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Wednesday, December 08, 2004 AD
'Then I Shall Really Be Able to Play for You!'
I find that line, spoken by Marianne in "Sense and Sensibility," very striking every time I watch the film because it's delivered without a trace of conceit. Marianne knew a) that she had an exceptional talent, and b) that those around her also knew that she had an exceptional talent, and appreciated it. You see the same sort of thing in Pride and Prejudice when Jane gets engaged and speaks artlessly of the pleasure she knows it will give her friends and family. Again, not a hint of self-centeredness. (Of course there are counterexamples in Austen -- Emma's Mrs. Elton, full of false humility, and P&P's Mary, empty of true talent, but let's leave them out of it for the moment.)

Why is it I can't imagine saying the same sorts of things? Why would it sound so arrogantly presumptuous in this day and age to assume that others would want to hear my musicianship?

First, we've lost any sense of the objectivity of beauty or talent, so I don't even really know if my singing is worth hearing. When people say it is, I don't know whether to trust them...what do they know? One might say, "But you blog, doesn't that indicate an assumption that what you write is worth hearing?" Maybe, but not in the same way. Blogging is non-intrusive. Nobody has to come read this. Nobody who reads it has to pretend they like it. Y'all aren't a captive audience. It's not the same as saying, "Oh, wouldn't it be great if y'all were stuck in a room with me and I pulled out my guitar?" (That said, I did promise to sing Sora's "Mom of Constant Laundry" for Karen, and there's a fellowship dinner at her house on Sunday, so I may do just that!)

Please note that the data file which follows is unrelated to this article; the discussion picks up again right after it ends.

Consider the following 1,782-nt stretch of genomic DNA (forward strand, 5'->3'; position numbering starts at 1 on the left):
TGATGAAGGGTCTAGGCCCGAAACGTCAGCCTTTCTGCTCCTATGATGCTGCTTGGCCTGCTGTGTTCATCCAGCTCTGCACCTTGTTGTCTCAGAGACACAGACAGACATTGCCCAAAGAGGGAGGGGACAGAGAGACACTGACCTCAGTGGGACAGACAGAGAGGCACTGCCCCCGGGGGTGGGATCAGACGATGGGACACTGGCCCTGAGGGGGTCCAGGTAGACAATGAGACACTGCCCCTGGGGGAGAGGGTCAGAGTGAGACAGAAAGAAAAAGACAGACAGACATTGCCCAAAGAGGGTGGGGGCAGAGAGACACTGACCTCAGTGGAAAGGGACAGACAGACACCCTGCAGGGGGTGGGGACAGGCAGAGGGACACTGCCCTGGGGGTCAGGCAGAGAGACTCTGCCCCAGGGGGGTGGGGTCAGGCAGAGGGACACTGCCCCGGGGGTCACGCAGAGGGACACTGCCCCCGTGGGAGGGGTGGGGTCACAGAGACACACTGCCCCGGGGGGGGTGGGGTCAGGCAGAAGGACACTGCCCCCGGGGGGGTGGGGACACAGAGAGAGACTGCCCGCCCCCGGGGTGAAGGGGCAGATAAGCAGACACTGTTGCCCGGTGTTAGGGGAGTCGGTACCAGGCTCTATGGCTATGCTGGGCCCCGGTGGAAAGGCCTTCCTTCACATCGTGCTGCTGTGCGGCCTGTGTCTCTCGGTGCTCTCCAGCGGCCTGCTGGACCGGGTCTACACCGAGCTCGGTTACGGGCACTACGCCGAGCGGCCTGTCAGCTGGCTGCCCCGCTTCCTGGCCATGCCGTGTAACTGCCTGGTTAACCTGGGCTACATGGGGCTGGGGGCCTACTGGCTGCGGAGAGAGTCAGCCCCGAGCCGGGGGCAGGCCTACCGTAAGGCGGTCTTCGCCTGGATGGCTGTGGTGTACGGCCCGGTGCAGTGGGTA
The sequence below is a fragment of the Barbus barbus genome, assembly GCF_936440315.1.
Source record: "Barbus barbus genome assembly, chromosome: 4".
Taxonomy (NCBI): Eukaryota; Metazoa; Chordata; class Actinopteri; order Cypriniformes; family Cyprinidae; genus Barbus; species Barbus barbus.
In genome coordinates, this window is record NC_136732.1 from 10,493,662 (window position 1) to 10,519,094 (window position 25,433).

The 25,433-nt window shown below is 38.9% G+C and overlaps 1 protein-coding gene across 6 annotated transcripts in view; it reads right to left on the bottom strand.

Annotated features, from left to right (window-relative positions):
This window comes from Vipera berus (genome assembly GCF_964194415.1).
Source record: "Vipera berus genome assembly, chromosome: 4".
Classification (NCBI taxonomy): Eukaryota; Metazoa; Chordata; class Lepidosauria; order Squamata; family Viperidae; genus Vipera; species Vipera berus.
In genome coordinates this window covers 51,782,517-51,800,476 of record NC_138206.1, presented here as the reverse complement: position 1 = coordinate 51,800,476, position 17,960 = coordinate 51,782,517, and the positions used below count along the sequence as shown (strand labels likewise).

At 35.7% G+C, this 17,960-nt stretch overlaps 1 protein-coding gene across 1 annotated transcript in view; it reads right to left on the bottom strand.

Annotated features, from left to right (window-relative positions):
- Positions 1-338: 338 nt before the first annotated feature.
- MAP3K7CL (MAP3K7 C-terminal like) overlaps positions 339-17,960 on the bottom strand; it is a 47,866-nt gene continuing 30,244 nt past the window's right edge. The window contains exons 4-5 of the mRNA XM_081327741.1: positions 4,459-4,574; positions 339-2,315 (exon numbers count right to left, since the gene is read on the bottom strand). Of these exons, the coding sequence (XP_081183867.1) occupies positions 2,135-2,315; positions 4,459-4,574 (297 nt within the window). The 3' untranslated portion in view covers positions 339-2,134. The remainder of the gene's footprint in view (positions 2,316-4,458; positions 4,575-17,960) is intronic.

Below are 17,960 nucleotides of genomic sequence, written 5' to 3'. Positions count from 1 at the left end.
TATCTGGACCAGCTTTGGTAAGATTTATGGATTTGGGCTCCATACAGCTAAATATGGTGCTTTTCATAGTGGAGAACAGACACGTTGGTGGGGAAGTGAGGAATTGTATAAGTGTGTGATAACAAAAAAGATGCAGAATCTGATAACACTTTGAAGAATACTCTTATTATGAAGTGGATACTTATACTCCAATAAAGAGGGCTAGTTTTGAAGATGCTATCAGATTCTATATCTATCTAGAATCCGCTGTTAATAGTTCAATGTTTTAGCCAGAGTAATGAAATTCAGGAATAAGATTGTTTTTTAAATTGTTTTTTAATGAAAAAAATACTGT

Second, in our hyper-egalitarianized society, we've lost any sense that someone can be better than anyone at anything, so to think that you might be must automatically mean you're egocentric.

Third, because we've gotten rid of objectivity, we don't really care about ability, but we haven't really been able to rid ourselves of inequality, so we've replaced talent with celebrity in our system of social virtues. As a result, we've gotten a whole lot of celebrities without real talent, yet we go on adoring them in their vapidity.

While I've been composing this post in my head for a few days, a fourth point didn't occur to me 'til I read this this morning. Marianne's talent might not have allowed her to be her era's equivalent of an international pop star, but in a small community without the 21st century's multitude of multimedia technology, it was something to be highly valued. Even moreso, perhaps, than a pop star, because she was theirs. God gives us gifts -- whether natural or spiritual -- so we can in turn be gifts to our neighbors. The self-esteem movement has it wrong in part because it tells us to feel good about ourselves in a vaccuum. "It's a Wonderful Life" has it right in part because it shows us how being a part of a community is a key aspect of what makes a man's life one that's worth living.
Posted by Valerie (Kyriosity) at 12/08/2004 09:52:00 PM • Permalink

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